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Article

# On Energies of Charged Particles with Magnetic Field

by
Muhammed Talat Sariaydin
Department of Mathematics, Faculty of Sceince, Selcuk University, 42130 Konya, Turkey
Symmetry 2019, 11(10), 1204; https://doi.org/10.3390/sym11101204
Submission received: 3 August 2019 / Revised: 19 September 2019 / Accepted: 24 September 2019 / Published: 26 September 2019

## Abstract

:
The present paper is about magnetic curves of spherical images in Euclidean 3-space. We obtain the Lorentz forces of the spherical images and then we determine if the spherical images have a magnetic curve or not. If a spherical image has a magnetic curve, then after presenting some basic concepts about the energy of a charged particle whose trajectory is that magnetic curve and the kinetic energy of a moving particle whose trajectory is the spherical indicatrix, we find the energy of the charged particle and the kinetic energy of the moving particle.

## 1. Introduction

Magnetic curves are curves showing lines of a magnetic force, as between the poles of a powerful magnet. It is known as “magnetostatics” in physics terminology and it deals with stationary electric currents [1]. The static magnetic fields on $E 3$ are regarded as closed 2-forms in mathematics terminology. Considering this concept on Euclidean 3-space, they can be introduced on a Riemannian manifold as closed two-forms. In the Riemannian manifold, the trajectories of the charged particles moving under the effect of the magnetic fields are magnetic curves. Magnetic curves are curves which satisfy a special equation
$∇ γ ′ γ ′ = ϕ ( γ ′ )$
known as the Lorentz equation. Here, $ϕ$ is Lorentz force, ∇ is the Levi–Civita connection. In other words, magnetic curves are solutions to Equation (1) [2]. When Equation (1) is zero, the Lorentz equation returns a geodesic equation. This fact shows that magnetic curves generalize the geodesic curves. So this is an important research topic in differential geometry and physics. In the last years, magnetic curves were studied in Kaehler manifolds and Sasakian manifolds, respectively, since their fundamental 2-forms provide natural examples of magnetic fields [3].
The relation between geometry and magnetic fields have a long history. It is well-known that the notion of linking number can be traced back to Gauss’s work on terrestrial magnetism. The linking number connects topology and Ampere’s law in magnetism. De Turck and Gluck studied magnetic curves and linking numbers in $S 3$ and $H 3 .$ Moreover, if magnetic trajectories have constant speed, a unit speed magnetic curve is called a normal magnetic curve and denoted by $γ ( s )$. In comparison, studies on 3-dimensional Riemann manifolds are more specific since the 2-forms correspond to vector fields in this case. In the light of this fact, magnetic fields identified with Killing vector fields are of great importance, because they can be associated with divergence-free vector fields. Moreover, their trajectories are called Killing magnetic curves [4].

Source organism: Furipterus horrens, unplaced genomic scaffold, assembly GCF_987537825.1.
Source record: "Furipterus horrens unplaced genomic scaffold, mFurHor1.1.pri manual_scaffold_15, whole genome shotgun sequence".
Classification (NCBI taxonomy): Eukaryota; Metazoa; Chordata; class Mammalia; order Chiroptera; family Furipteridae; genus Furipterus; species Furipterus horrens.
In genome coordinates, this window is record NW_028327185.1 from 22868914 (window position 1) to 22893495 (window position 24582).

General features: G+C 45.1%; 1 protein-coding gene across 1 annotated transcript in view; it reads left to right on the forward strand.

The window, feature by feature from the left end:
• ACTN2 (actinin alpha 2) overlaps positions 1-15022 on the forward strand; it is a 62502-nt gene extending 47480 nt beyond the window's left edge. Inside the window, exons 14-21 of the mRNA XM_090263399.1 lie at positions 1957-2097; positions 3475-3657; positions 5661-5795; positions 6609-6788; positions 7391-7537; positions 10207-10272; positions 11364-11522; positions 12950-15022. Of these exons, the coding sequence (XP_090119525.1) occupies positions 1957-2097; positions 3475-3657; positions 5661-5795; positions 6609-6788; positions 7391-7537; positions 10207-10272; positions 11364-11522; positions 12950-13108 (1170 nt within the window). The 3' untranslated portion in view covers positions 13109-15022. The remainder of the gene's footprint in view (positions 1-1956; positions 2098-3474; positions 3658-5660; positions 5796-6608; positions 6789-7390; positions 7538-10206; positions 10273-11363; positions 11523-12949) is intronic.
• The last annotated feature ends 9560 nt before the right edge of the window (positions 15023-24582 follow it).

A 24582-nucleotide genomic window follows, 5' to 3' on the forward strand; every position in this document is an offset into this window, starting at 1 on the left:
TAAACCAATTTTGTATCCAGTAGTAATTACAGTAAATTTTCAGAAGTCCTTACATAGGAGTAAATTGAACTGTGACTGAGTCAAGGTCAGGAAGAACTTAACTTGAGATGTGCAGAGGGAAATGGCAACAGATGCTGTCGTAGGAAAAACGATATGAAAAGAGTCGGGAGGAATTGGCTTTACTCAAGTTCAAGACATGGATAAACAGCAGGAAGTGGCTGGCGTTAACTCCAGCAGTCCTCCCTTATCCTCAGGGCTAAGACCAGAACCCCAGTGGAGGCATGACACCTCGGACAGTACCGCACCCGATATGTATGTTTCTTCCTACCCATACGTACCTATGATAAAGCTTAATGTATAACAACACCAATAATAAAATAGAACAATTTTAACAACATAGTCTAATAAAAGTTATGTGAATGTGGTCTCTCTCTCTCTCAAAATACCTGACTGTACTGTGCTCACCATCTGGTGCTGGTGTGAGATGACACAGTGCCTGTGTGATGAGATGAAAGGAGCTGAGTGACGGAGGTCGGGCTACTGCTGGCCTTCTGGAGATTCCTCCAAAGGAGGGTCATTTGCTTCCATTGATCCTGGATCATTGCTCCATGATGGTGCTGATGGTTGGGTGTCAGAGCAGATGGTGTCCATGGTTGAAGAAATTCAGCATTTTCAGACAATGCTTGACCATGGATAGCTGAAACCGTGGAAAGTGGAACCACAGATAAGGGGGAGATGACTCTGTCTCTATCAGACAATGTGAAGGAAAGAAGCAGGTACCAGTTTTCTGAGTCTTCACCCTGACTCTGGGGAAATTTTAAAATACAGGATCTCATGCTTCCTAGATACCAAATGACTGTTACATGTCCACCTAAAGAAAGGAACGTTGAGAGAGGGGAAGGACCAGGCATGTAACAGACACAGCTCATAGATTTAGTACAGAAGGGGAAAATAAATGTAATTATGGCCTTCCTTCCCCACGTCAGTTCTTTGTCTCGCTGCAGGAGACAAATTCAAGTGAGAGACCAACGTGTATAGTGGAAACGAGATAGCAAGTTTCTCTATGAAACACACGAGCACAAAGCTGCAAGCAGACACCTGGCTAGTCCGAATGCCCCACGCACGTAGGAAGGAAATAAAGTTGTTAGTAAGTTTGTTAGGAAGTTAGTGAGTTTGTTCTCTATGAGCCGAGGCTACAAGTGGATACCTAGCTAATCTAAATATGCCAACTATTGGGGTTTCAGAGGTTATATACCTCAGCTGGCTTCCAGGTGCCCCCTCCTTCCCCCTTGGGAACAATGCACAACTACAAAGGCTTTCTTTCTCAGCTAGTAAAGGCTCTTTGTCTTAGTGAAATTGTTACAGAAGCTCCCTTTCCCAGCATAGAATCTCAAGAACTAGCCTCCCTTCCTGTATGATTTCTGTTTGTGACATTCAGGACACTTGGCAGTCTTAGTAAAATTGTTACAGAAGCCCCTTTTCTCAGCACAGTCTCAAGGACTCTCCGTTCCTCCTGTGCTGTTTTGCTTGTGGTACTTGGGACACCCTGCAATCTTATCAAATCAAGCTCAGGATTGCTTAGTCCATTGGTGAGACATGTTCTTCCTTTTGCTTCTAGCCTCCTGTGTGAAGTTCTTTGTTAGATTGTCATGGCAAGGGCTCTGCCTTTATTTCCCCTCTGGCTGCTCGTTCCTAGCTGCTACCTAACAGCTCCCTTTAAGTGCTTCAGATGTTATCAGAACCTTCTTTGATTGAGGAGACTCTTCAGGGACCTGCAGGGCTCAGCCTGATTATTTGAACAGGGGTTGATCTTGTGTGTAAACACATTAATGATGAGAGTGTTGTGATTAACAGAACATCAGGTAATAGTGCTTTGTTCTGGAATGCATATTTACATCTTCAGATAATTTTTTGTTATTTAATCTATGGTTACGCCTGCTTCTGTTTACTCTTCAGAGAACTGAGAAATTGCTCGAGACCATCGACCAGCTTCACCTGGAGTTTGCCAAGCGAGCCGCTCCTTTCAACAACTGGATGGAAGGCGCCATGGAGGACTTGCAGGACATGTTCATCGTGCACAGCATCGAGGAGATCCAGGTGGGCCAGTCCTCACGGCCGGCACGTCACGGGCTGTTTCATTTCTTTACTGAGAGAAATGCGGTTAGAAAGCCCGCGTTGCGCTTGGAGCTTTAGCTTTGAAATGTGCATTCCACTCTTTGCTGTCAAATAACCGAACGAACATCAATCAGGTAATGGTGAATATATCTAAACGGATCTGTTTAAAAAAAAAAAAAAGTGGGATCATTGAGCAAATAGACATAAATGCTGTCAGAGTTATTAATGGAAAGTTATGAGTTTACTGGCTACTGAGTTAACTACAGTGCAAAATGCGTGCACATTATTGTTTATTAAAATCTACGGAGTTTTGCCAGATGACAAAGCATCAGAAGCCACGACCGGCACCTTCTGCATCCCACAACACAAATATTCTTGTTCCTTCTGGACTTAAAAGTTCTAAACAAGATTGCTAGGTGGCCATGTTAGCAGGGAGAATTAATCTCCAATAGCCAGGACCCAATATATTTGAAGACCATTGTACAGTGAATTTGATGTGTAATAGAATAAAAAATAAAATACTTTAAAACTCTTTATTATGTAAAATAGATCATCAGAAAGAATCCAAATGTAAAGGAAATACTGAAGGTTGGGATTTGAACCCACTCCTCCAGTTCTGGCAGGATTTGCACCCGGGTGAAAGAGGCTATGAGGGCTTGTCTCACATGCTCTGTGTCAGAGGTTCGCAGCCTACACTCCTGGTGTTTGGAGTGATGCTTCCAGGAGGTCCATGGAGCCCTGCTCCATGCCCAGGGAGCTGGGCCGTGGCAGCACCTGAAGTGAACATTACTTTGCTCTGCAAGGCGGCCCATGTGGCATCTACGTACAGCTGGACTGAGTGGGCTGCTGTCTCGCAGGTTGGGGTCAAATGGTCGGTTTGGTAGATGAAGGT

In works of classical physics, to reduce the order of the system, continuous symmetries can be used, and in some parts, its integratde completely. They may also restrict solutions to an invariant manifold which we called conservation laws along with Noether’s theorem for variational problems. Thus, directly searching for symmetries in precise systems has received intensive attention in the last few decades. Another area of utilization symmetry analysis is to sort all earthly symmetry groups adopted by a differential equation with a large family. These conclusions gives us information about when a system of general form holds one or more symmetries with which circumstances [5]. Additionally, there are many works related to symmetries of charged particles [6,7,8].
In this paper, we study the magnetic fields of the spherical images of a regular curve in Euclidean 3-space $R 3 .$ We use the quasi elements of a regular space curve $α$ and give a relationship between $α$ and the magnetic fields of its spherical images which are given with the Frenet elements. We find the Lorentz force of the spherical images of the curve $α$ and determine if the spherical images of the curve $α$ have a magnetic curve or not. If a spherical image has a magnetic curve, after presenting some basic concepts about the energy of a charged particle under the action of a magnetic field, we find the energy of a charged particle which has that magnetic curve as its trajectory. Moreover, after giving some basic concepts about the kinetic energy of a moving particle, we find the kinetic energy of a moving particle which has the spherical indicatrix as its trajectory.

## 2. Preliminaries

In this section, we present some basic concepts about magnetic fields and magnetic curves. First of all, we recall the definitions of 2-form and closed form on a Riemannian manifold.
Definition 1.
Let $( M , g )$ be a Riemannian manifold. A 2-form η on M is a function $η : χ ( M )$ × $χ ( M ) ⟶ C ∞ ( M , R )$ which satisfies the following two conditions [9]:
[i] $η ( X , Y )$ is linear in X and in Y for all $X , Y ∈ χ ( M ) ,$